How do you capture an idea? The easiest way to capture an idea is to write it down. It’s pretty simple. Whenever you think of something, observe something or hear something, you just pull out a writing utensil and jot it down. At the Public Services Retreat Follow-up Meeting held in January, Steven Bell introduced the ‘Idea Book’ to Temple Libraries. The intention of the Idea Book is to provide a place for staff and students at Temple Libraries to capture their ideas about enhancing the service and experience of the libraries. The important concept to remember about using the Idea Book is that everything is acceptable. Remember that all ideas are valuable and that one idea can lead to another; and, it’s not until you see your idea in writing – think it out loud – and share it with others that you can then assess which idea is usable for the moment.
- Things you get ideas from when you listen to library users (e.g., complaints, questions, etc.)
- Things you observe by watching library users, particularly things they are doing in the library that are unexpected
- Things that are broken
- Anything library related
Here are some ideas I had recently. While I was sitting at the reference desk the other day, I thought about the types of questions we get regularly and the kinds of issues that arise at the desk. I decided to jot down some ideas about “Reminders” we could post at or near the reference desk to help patrons navigate the library or better acquaint themselves with the library. The first two ideas were more for the staff’s benefit and piece of mind, but helpful tips for patrons, nonetheless.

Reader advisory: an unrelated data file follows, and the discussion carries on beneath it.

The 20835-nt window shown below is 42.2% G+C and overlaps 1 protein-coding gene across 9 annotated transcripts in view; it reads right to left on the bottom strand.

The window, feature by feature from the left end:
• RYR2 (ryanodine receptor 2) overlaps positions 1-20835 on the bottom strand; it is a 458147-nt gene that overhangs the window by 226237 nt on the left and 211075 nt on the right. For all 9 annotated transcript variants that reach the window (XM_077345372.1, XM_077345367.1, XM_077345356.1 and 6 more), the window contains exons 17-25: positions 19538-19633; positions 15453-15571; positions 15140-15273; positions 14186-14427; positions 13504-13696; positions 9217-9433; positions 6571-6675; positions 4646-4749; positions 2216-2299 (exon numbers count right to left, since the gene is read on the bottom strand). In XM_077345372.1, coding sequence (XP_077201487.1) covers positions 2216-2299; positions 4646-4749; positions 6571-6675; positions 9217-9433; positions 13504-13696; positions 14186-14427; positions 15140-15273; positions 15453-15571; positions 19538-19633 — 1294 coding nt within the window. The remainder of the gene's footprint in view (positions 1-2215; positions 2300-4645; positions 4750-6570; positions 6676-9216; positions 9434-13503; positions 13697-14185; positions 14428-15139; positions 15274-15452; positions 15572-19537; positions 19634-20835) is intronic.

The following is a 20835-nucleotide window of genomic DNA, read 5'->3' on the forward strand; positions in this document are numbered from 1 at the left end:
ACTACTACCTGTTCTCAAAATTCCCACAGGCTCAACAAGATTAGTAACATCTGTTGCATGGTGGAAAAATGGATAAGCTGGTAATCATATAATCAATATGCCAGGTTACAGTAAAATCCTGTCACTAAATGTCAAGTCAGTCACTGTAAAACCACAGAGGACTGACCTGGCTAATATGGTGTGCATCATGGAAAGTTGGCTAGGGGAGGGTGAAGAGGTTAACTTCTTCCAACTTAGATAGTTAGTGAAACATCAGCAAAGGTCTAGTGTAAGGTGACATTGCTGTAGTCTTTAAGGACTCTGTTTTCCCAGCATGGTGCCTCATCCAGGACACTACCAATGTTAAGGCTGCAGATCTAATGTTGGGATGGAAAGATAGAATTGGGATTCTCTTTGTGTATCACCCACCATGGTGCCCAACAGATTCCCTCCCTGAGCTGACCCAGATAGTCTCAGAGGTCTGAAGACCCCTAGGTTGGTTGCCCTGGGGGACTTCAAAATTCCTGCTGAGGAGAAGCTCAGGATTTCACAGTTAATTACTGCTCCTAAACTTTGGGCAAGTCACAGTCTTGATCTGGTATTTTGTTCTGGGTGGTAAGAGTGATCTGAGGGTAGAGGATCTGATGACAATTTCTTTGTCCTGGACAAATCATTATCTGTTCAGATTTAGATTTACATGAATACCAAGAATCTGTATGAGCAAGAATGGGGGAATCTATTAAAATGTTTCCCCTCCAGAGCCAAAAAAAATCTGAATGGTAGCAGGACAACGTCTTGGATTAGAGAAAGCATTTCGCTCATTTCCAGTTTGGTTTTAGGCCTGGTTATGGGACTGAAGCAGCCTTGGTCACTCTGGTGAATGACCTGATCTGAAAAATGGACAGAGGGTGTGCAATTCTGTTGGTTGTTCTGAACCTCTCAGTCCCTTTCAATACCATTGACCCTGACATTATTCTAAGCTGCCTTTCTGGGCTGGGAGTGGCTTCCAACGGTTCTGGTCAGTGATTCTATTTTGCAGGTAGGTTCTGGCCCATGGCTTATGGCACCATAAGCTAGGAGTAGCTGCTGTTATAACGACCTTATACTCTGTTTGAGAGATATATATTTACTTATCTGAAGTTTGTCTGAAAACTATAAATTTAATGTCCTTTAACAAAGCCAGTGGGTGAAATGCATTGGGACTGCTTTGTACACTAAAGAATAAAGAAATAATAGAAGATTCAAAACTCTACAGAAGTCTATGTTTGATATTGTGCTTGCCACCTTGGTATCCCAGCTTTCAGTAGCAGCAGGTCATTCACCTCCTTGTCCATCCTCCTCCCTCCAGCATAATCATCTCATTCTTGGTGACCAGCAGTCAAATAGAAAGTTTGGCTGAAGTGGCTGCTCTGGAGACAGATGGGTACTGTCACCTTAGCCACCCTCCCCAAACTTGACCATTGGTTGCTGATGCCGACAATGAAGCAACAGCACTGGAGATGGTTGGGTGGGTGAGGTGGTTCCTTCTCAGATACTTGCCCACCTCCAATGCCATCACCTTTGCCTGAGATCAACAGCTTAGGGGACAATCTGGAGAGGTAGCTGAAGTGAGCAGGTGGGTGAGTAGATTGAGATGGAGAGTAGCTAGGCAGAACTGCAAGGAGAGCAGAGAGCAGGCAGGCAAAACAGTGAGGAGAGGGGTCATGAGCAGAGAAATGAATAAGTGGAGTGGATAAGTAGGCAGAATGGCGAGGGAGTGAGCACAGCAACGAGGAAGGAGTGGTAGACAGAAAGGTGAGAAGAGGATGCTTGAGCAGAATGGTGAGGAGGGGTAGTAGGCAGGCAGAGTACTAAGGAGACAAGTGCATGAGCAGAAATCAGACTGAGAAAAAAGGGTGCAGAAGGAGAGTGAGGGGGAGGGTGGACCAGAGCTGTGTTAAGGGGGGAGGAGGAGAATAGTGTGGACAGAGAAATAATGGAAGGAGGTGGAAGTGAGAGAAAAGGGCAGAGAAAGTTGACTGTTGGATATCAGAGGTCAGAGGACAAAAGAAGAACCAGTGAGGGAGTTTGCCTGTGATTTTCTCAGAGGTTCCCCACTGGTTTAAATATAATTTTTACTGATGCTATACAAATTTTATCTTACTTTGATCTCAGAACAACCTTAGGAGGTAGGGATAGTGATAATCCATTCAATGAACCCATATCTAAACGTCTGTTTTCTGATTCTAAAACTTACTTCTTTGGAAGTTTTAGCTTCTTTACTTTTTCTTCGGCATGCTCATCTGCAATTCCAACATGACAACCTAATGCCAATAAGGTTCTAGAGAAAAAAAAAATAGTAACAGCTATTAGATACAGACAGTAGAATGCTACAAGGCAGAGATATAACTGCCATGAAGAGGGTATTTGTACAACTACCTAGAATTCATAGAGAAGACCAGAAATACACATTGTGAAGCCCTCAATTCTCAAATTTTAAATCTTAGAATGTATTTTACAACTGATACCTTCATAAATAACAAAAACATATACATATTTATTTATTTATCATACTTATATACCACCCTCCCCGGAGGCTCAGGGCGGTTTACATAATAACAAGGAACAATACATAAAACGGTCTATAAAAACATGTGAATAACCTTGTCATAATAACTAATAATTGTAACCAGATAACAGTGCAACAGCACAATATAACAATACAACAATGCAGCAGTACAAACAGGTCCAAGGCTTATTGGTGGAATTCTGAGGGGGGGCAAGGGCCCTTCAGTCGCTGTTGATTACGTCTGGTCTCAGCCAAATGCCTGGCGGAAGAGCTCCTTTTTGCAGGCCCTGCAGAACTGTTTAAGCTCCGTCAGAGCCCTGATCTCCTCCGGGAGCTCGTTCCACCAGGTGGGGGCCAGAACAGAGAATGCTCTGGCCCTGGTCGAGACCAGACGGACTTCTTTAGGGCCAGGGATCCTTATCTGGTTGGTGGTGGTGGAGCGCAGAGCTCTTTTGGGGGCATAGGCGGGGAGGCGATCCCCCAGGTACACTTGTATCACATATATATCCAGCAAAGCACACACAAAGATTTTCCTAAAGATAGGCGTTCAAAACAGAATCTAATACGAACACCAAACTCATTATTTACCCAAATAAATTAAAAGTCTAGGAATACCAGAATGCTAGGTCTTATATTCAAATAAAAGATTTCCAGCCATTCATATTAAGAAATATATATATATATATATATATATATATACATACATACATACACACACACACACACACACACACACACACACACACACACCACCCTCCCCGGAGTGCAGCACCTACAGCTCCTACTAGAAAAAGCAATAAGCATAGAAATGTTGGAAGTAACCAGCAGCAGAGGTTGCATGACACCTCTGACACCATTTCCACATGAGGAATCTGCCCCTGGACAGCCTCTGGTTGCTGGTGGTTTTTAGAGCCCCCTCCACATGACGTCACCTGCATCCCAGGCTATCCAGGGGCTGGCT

A great way to learn more about user experience and how to apply it in practical settings is to delve into the abundant literature that is available on the Internet. There are many essays and blog posts on the subject – as there are lots of “experts” sharing their perspectives. In this post I would like to suggest two such readings – and a bonus reading for those who want to go a little farther.
A good starting point is the “User Experience White Paper“. It’s somewhat generic and broad, but it should provide a broad overview of what we mean by user experience, both as a phenomenon and a practice. The authors write that “the term user experience is widely used but understood in many different ways…There is no one definition that suits all perspectives.” So true. Even the list of what UX is not is helpful especially that “UX is not technology driven, but focuses on humans.” Even more true.
While it’s a bit heavy on the business orientation, it is worth taking a look at “7 Principles of Extraordinary Customer Experiences.” I think there may be something to principle number 5: Make it easy for your customers to strike up conversations, communicate with one another, and share information. It’s a challenge but are there ways we could get our community members to talk with each other about their research projects and their challenges. And how would we incorporate principle number 7 into our practice?: The key to delivering an extraordinary customer experience is placing the customer at the center your marketing strategy—through content that educates, inspires and connects in whatever medium and through whatever channels your customers live. That seems to be close to what we try to accomplish.
If you want to go beyond these two readings, a longer and more involved discussion of user experience can be found at “User Experience and Experience Design” by Marc Hassenzahl. It’s billed as a chapter in an encyclopedia, but I’m not sure which one that is. If you decide to take this one on be sure to look at the comments as well.